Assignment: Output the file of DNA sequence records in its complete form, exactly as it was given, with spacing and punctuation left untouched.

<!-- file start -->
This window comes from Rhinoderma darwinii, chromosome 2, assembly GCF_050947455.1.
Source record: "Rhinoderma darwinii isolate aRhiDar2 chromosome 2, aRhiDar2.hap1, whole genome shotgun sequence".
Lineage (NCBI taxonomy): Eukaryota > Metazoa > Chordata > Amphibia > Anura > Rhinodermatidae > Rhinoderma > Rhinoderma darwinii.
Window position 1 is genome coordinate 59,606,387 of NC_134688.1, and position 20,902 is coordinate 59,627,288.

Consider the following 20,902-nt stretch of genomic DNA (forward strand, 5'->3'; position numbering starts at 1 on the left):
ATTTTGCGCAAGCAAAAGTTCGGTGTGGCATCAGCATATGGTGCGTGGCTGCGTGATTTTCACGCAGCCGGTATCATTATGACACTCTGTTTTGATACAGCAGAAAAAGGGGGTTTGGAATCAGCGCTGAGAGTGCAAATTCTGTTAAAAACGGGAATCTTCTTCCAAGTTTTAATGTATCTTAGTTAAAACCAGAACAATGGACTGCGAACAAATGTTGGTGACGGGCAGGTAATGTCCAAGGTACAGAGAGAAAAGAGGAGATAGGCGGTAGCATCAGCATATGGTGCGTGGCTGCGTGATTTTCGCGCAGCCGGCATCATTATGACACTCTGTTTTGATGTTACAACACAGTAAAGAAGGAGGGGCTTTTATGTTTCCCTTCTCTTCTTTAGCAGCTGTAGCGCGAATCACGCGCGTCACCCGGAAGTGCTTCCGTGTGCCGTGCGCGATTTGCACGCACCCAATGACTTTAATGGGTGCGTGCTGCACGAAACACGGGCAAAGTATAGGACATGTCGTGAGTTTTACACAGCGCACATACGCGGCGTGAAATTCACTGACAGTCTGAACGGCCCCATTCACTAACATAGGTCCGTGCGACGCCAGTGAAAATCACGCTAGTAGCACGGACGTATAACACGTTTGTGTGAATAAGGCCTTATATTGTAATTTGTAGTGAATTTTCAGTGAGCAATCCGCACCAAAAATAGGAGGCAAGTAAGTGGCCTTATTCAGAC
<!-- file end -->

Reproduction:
This window comes from Rhinoderma darwinii, chromosome 2, assembly GCF_050947455.1.
Source record: "Rhinoderma darwinii isolate aRhiDar2 chromosome 2, aRhiDar2.hap1, whole genome shotgun sequence".
Lineage (NCBI taxonomy): Eukaryota > Metazoa > Chordata > Amphibia > Anura > Rhinodermatidae > Rhinoderma > Rhinoderma darwinii.
Window position 1 is genome coordinate 59,606,387 of NC_134688.1, and position 20,902 is coordinate 59,627,288.

Consider the following 20,902-nt stretch of genomic DNA (forward strand, 5'->3'; position numbering starts at 1 on the left):
ATTTTGCGCAAGCAAAAGTTCGGTGTGGCATCAGCATATGGTGCGTGGCTGCGTGATTTTCACGCAGCCGGTATCATTATGACACTCTGTTTTGATACAGCAGAAAAAGGGGGTTTGGAATCAGCGCTGAGAGTGCAAATTCTGTTAAAAACGGGAATCTTCTTCCAAGTTTTAATGTATCTTAGTTAAAACCAGAACAATGGACTGCGAACAAATGTTGGTGACGGGCAGGTAATGTCCAAGGTACAGAGAGAAAAGAGGAGATAGGCGGTAGCATCAGCATATGGTGCGTGGCTGCGTGATTTTCGCGCAGCCGGCATCATTATGACACTCTGTTTTGATGTTACAACACAGTAAAGAAGGAGGGGCTTTTATGTTTCCCTTCTCTTCTTTAGCAGCTGTAGCGCGAATCACGCGCGTCACCCGGAAGTGCTTCCGTGTGCCGTGCGCGATTTGCACGCACCCAATGACTTTAATGGGTGCGTGCTGCACGAAACACGGGCAAAGTATAGGACATGTCGTGAGTTTTACACAGCGCACATACGCGGCGTGAAATTCACTGACAGTCTGAACGGCCCCATTCACTAACATAGGTCCGTGCGACGCCAGTGAAAATCACGCTAGTAGCACGGACGTATAACACGTTTGTGTGAATAAGGCCTTATATTGTAATTTGTAGTGAATTTTCAGTGAGCAATCCGCACCAAAAATAGGAGGCAAGTAAGTGGCCTTATTCAGAC